Marshall Plumlee finding his niche for Duke

— Marshall Plumlee went up for an offensive rebound midway through the second half against Florida State, attempting to tip the miss from Rodney Hood in the basket. When the tip wouldn’t go, Plumlee corralled the rebound just before being grabbed from behind by Jarquez Smith with both hands.

The referee whistled for a foul, Plumlee attempted to shake Smith off, but he held on, so Plumlee forcefully ripped his shoulders, attempting again to get him off. In a game featuring three Seminoles flagrant fouls, it was a little rougher play than Hood wanted to see – so he gave Plumlee a calm-down sign, gesturing with both hands.

“I would rather calm him down than wake him up,” Hood said. “He did an amazing job on the boards of being physical.”

Plumlee settled down enough to make two free throws – the second and third made free throws of his career (he started 0-for-16 and made his first earlier in the game). Those two points gave Duke a 19-point lead, part of a dominant, 78-56 win against the taller and bigger Seminoles.

The physical challenge doesn’t get any easier Monday night, Duke’s second game in three days. The No. 18 Blue Devils (16-4, 5-2 ACC) will travel to face No. 20 Pittsburgh (18-2, 6-1) at 7 p.m. The Panthers don’t have the height of FSU, but they have been known for years for their physical, tough brand of basketball.

“We have to get some fluids in us,” Hood said in the locker room, minutes after Saturday’s game ended. “They’re at the top of the conference, and that’s where we want to be.”

To counter size and strength deficits, coach Mike Krzyzewski lengthened his bench, playing more guys in attempts to keep everyone fresher, allowing them to play at maximum effort longer.

Plumlee, a redshirt sophomore, has benefited from this expanded rotation. Before Krzyzewski changed his strategy ahead of the Virginia game, Plumlee was playing an average of 5.8 minutes per game. He didn’t play at all against East Carolina, Vermont, Alabama or Clemson.

Since the Virginia game, the beginning of Duke’s four-game win streak, Plumlee has averaged 11 minutes.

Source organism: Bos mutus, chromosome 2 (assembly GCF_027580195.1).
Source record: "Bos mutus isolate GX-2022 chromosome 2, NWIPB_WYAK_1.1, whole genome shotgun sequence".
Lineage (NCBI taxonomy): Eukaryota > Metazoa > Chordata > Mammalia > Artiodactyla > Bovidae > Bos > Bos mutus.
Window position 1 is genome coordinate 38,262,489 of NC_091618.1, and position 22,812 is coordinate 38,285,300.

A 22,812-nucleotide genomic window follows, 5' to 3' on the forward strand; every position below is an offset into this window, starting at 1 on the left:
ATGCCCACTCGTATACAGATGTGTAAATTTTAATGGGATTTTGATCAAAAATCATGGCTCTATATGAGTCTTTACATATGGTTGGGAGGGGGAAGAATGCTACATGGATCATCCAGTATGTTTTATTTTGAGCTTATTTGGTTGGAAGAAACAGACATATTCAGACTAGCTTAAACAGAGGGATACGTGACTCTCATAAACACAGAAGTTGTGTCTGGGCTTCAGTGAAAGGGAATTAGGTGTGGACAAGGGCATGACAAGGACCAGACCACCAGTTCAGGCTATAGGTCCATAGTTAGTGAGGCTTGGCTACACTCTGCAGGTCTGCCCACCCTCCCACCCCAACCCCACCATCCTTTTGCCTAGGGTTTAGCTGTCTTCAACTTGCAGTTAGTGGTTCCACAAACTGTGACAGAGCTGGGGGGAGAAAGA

After the 67-46 win at Miami, Krzyzewski, without prompting, singled out two defensive plays by Plumlee – a block and a rebound – as key moments in the second half. Against the Seminoles, Plumlee pulled down seven rebounds (all on the offensive glass) and scored seven points. Both were career highs.

When Krzyzewski would comment on Duke’s lack of size early in ACC play, particularly after the loss at Clemson, a vocal portion of the Internet was quick to point out the 7-footer on Duke’s bench. Plumlee is not going to play 30 minutes a game, but he has, in recent games, carved out a niche.

“I’m a guy that can bring us some physicality and energy off the bench,” Plumlee said when asked to describe his role. “And obviously my size. If I do my part and work hard, I feel like I can compliment a lot of the really talented players we have.”

It’s taken Plumlee longer than he anticipated to find his role, mainly because it’s taken him time to get fully healthy. The stress fracture he suffered in his left foot a few days before the beginning of practice completely derailed his redshirt freshman season – he played just 50 minutes, total, last season, scoring two points and grabbing 11 rebounds. He had surgery on his foot after the season, which kept him in rehab mode all summer.

“It’s still a transition form getting back to playing healthy and getting back to the level of athleticism you had before the injury,” Plumlee said. “It’s been a longer process than I anticipated. I just make sure I’m taking a step forward every day and I’m not taking any steps back. Our training staff is doing a great job of helping me with that.

“There are a couple of things you have to think about with coming back. There’s me trying to be my best and then trying to be the best Marshall they need for the team, whatever role that might be. There is a long grocery list of things I needed to do, and I feel like it’s all starting to come together a little better now.”

Plumlee has been working after practice with assistant coach Nate James – Friday, the day before the Florida State game, he had to be forced out of the gym, as he was getting up extra shots and working on his post moves.

Plumlee’s apparent blooming is right on time – Duke will need him Monday night.

Keeley: 919-829-4556; Twitter: @laurakeeley